Part of the problem is that tech transfer hasn’t been seen as one of the overall missions of the university. It’s been seen as a very narrow technical area and therefore lumped into a separate department. The people that run those, for the most part, recognize the problems. The problem is they hit a ceiling where they can’t engage the senior management of universities. You get to the vice-president level of the institution, and the interest level goes down. They don’t see it as one of the essential missions of the university. What was interesting at UBC, and part of the reason they have the policy they do, is that their president decided that this was important to the university. It’s rare that senior officials at universities take this on.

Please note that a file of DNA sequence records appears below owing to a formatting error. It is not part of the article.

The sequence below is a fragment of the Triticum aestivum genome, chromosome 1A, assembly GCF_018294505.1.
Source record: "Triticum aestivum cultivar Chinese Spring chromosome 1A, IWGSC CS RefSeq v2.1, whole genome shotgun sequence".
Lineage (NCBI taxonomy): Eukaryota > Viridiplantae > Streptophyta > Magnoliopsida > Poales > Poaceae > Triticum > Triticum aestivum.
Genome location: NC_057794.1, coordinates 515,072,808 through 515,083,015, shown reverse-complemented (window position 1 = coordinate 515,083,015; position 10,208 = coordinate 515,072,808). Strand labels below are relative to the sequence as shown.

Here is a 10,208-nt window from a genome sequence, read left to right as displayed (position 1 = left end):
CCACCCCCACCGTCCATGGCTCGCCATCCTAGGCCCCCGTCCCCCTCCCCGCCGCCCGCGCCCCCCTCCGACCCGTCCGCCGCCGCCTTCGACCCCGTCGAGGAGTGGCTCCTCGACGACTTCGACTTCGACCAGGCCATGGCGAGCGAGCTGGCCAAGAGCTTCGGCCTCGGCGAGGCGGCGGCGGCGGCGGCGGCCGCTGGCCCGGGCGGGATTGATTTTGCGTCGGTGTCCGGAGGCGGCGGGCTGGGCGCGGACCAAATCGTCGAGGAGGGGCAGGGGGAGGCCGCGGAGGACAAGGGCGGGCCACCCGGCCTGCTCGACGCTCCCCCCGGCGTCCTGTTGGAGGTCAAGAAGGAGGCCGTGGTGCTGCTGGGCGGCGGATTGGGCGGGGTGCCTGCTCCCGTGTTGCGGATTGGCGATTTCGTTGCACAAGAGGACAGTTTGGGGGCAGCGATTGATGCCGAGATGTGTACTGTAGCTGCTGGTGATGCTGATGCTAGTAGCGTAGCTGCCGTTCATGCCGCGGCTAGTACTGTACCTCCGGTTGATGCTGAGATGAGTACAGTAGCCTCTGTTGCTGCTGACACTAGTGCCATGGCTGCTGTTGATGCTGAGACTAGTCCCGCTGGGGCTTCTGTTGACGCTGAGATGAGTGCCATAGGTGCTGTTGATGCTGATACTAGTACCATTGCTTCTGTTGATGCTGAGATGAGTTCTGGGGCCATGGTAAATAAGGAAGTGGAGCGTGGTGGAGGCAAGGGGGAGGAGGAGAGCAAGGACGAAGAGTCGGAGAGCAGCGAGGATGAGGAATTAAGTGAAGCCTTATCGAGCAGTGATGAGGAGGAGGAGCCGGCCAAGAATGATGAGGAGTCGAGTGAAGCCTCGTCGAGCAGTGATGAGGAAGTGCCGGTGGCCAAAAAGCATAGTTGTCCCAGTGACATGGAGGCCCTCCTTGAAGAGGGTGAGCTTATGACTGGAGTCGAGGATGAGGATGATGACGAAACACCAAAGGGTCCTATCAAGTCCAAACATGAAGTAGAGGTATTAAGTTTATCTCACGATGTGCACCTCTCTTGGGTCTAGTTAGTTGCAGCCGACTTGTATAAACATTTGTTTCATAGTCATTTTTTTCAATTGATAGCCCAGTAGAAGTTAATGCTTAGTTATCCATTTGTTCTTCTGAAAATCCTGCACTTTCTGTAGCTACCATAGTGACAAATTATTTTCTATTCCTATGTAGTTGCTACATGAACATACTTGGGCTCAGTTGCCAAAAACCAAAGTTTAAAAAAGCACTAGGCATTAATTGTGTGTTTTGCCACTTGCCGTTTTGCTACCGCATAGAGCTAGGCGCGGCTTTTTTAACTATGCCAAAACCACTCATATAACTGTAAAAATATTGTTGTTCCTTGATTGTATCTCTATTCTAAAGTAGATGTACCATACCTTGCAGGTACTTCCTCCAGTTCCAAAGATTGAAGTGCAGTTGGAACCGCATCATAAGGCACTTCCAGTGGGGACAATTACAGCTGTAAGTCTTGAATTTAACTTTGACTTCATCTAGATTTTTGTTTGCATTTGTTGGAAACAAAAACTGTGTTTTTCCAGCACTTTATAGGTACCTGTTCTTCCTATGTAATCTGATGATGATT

Look at the fight that the Universities Allied for Essential Medicines had with universities like Yale, which one would expect would be a leader in this area. I realize there are differences in mandates between public and private universities, but there is a ceiling that a lot of people involved in these issues feel exist. Part of the message of this report is that this is actually essential to the well-being of the university. This is part of making the university relevant to its community; in particular, public universities, which all Canadian universities are, should be much more cognizant about not just counting patents. For example, a company moves to Montreal because they want to work with McGill researchers. That, to me, is a much better selling point for a university seeking funding from the public purse than, ‘We got 50 patents this year.’